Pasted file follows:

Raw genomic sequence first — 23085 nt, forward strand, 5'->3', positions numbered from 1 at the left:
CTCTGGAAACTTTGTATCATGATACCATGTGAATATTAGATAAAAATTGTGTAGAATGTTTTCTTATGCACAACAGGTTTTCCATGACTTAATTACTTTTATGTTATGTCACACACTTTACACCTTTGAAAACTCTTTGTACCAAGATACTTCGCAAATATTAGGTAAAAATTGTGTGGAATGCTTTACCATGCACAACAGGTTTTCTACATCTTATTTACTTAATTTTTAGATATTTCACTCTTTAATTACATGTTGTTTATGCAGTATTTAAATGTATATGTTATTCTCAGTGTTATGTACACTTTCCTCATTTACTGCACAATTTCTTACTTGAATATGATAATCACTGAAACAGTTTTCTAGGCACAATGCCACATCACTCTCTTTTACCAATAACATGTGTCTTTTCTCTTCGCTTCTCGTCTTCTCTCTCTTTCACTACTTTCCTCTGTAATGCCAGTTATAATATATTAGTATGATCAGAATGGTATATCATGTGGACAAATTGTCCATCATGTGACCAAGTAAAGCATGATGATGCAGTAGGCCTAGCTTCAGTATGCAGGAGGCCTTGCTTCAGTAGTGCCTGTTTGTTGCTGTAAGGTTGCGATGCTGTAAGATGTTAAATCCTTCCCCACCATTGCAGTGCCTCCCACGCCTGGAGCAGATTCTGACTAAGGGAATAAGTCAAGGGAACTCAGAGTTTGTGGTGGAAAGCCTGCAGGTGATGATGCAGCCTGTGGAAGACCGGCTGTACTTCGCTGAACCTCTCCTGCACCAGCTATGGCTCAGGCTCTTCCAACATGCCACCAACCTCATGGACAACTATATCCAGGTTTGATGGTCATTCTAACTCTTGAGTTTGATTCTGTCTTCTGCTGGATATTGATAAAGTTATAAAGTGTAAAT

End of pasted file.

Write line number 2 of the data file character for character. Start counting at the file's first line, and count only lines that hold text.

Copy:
CTCTGGAAACTTTGTATCATGATACCATGTGAATATTAGATAAAAATTGTGTAGAATGTTTTCTTATGCACAACAGGTTTTCCATGACTTAATTACTTTTATGTTATGTCACACACTTTACACCTTTGAAAACTCTTTGTACCAAGATACTTCGCAAATATTAGGTAAAAATTGTGTGGAATGCTTTACCATGCACAACAGGTTTTCTACATCTTATTTACTTAATTTTTAGATATTTCACTCTTTAATTACATGTTGTTTATGCAGTATTTAAATGTATATGTTATTCTCAGTGTTATGTACACTTTCCTCATTTACTGCACAATTTCTTACTTGAATATGATAATCACTGAAACAGTTTTCTAGGCACAATGCCACATCACTCTCTTTTACCAATAACATGTGTCTTTTCTCTTCGCTTCTCGTCTTCTCTCTCTTTCACTACTTTCCTCTGTAATGCCAGTTATAATATATTAGTATGATCAGAATGGTATATCATGTGGACAAATTGTCCATCATGTGACCAAGTAAAGCATGATGATGCAGTAGGCCTAGCTTCAGTATGCAGGAGGCCTTGCTTCAGTAGTGCCTGTTTGTTGCTGTAAGGTTGCGATGCTGTAAGATGTTAAATCCTTCCCCACCATTGCAGTGCCTCCCACGCCTGGAGCAGATTCTGACTAAGGGAATAAGTCAAGGGAACTCAGAGTTTGTGGTGGAAAGCCTGCAGGTGATGATGCAGCCTGTGGAAGACCGGCTGTACTTCGCTGAACCTCTCCTGCACCAGCTATGGCTCAGGCTCTTCCAACATGCCACCAACCTCATGGACAACTATATCCAGGTTTGATGGTCATTCTAACTCTTGAGTTTGATTCTGTCTTCTGCTGGATATTGATAAAGTTATAAAGTGTAAAT